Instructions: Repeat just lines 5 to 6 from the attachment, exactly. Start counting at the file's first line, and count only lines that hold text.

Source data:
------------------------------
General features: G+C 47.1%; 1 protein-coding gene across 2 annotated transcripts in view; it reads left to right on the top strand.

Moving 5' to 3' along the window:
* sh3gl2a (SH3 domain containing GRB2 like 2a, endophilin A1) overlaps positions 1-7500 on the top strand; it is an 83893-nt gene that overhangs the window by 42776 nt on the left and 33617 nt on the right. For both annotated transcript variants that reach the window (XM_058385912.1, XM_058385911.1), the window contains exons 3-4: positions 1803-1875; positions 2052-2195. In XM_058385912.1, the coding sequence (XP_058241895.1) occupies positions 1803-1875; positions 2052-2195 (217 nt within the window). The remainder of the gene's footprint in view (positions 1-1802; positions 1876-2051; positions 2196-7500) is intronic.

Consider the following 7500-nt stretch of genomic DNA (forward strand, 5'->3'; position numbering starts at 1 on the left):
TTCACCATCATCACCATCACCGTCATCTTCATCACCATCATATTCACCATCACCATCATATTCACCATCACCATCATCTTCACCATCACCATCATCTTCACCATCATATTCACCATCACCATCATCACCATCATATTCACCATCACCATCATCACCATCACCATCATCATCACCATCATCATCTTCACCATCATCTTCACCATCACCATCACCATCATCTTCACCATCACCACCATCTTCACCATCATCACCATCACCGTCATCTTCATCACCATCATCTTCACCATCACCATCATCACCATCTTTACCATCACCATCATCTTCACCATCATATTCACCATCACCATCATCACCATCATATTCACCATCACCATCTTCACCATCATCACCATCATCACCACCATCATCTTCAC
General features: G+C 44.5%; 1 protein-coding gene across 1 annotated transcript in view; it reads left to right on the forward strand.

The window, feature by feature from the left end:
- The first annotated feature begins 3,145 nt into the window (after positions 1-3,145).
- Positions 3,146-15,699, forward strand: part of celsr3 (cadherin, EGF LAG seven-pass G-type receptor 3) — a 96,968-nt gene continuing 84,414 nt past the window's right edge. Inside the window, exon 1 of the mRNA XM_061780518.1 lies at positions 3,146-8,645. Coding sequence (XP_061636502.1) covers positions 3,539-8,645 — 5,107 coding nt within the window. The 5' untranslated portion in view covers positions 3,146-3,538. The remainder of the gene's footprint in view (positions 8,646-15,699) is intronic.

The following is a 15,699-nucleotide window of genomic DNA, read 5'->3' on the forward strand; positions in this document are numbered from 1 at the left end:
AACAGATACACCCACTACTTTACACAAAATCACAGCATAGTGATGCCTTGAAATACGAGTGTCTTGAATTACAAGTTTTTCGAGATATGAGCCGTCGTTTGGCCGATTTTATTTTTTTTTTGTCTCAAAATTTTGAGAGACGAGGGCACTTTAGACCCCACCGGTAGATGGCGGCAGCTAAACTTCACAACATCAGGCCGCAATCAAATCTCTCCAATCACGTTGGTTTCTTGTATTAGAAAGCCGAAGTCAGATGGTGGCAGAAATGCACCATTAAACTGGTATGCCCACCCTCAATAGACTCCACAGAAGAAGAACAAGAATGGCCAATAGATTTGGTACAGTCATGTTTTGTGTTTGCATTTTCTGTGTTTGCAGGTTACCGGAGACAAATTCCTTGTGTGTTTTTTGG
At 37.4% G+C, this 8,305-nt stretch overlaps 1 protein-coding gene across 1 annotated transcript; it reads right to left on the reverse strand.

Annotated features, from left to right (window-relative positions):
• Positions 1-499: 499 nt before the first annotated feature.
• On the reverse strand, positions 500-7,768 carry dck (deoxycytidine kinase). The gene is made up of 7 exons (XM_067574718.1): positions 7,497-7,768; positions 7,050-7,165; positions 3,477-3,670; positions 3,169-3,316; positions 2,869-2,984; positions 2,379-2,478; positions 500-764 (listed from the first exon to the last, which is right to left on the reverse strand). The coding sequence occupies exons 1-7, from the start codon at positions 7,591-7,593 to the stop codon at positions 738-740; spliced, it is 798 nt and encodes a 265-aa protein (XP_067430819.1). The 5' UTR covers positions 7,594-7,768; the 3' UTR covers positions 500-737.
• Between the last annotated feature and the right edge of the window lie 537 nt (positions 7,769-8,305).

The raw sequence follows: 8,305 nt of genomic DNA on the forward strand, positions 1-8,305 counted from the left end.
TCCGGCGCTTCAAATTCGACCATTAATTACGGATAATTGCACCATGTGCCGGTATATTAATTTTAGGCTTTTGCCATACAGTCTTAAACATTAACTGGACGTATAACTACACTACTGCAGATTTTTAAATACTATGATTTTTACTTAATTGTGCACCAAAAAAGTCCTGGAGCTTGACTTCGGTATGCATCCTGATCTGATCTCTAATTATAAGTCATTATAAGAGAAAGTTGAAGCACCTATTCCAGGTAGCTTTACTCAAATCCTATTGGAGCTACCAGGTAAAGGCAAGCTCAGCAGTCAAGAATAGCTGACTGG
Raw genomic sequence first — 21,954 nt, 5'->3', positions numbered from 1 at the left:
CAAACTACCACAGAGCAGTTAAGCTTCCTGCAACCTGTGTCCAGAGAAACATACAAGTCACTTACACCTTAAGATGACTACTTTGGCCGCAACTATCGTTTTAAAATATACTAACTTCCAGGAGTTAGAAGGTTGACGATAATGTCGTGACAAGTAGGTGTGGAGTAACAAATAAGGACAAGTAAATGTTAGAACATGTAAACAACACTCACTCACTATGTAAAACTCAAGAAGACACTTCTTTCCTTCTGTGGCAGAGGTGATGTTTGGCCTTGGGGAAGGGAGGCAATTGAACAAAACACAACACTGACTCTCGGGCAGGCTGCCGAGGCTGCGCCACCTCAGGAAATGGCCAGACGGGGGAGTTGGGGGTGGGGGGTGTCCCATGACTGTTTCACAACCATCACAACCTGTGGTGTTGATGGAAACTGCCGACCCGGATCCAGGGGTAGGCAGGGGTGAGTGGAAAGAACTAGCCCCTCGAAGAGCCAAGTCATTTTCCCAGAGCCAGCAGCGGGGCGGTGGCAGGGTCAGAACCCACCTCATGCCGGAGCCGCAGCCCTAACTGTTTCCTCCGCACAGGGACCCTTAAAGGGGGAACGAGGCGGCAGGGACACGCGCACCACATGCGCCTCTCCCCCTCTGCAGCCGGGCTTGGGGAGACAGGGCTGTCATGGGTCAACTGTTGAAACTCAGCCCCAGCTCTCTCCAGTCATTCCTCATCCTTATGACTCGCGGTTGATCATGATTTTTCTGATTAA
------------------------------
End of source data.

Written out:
TTCACCATCATCACCATCACCGTCATCTTCATCACCATCATATTCACCATCACCATCATATTCACCATCACCATCATCTTCACCATCACCATCATCTTCACCATCATATTCACCATCACCATCATCACCATCATATTCACCATCACCATCATCACCATCACCATCATCATCACCATCATCATCTTCACCATCATCTTCACCATCACCATCACCATCATCTTCACCATCACCACCATCTTCACCATCATCACCATCACCGTCATCTTCATCACCATCATCTTCACCATCACCATCATCACCATCTTTACCATCACCATCATCTTCACCATCATATTCACCATCACCATCATCACCATCATATTCACCATCACCATCTTCACCATCATCACCATCATCACCACCATCATCTTCAC
General features: G+C 44.5%; 1 protein-coding gene across 1 annotated transcript in view; it reads left to right on the forward strand.